People differ. The genetic difference between two random persons is approximately 1%. However, this slight difference determines all our characteristics: our looks, our behavior and even our mood. Most importantly, it determines our predisposition to different diseases or our response to different types of treatments and drugs.
How can doctors know which treatment plan will work for each of us? Usually doctors prescribe medications according to treatment guidelines that work for the majority of people. However, for some patients, the general treatment plans may not work very well or even not work at all. This is because each person’s genome is unique and may sometimes crucially affect health and the treatment process.
This problem is being addressed by personalized or precision medicine. As we are living in the genomic era, now it is possible to sequence the genome of each individual patient and obtain his/her genetic profile. Thereafter, the doctors will be able to accurately diagnose the disease and choose the right treatment plan for each individual patient. Hence, individual approach may provide better disease prevention, more accurate diagnosis, safer drug prescriptions and more effective treatments for each patient.
Personalized medicine is now the target of medical advancements in the whole world. Everyday, new genetic tests are being developed to assess disease predisposition risks, diagnose disease and choose individualized treatment strategies. However, these diagnostic tests do not work for all the populations. The thing is: besides inter-individual genetic differences, there is also difference between populations around the world. Importantly, the diagnostic tests are designed for a certain population and take into account genetic features of that population. In other words, the tests designed for one population will not accurately diagnose individuals from other populations.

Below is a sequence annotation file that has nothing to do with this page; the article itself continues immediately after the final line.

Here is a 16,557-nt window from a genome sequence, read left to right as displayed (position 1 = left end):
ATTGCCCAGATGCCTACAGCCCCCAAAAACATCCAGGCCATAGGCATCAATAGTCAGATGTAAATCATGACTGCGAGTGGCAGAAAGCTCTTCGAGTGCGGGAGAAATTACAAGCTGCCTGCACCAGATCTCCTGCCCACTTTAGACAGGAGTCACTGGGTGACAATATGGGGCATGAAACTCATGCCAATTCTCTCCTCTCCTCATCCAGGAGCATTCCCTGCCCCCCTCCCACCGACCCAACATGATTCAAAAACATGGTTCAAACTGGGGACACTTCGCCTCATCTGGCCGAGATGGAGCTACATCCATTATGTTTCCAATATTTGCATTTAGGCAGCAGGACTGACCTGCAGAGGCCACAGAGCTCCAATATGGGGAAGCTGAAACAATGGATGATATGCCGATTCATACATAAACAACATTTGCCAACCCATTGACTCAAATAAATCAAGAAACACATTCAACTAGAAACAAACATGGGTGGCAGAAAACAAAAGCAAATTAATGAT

The Armenian genome project will give us an opportunity to design diagnostic tests adapted specifically for the Armenian population and increase the accuracy of diagnosis, ultimately allowing us to use the most effective disease prevention strategies and treatment plans for our population.
by Maria Nikoghosyan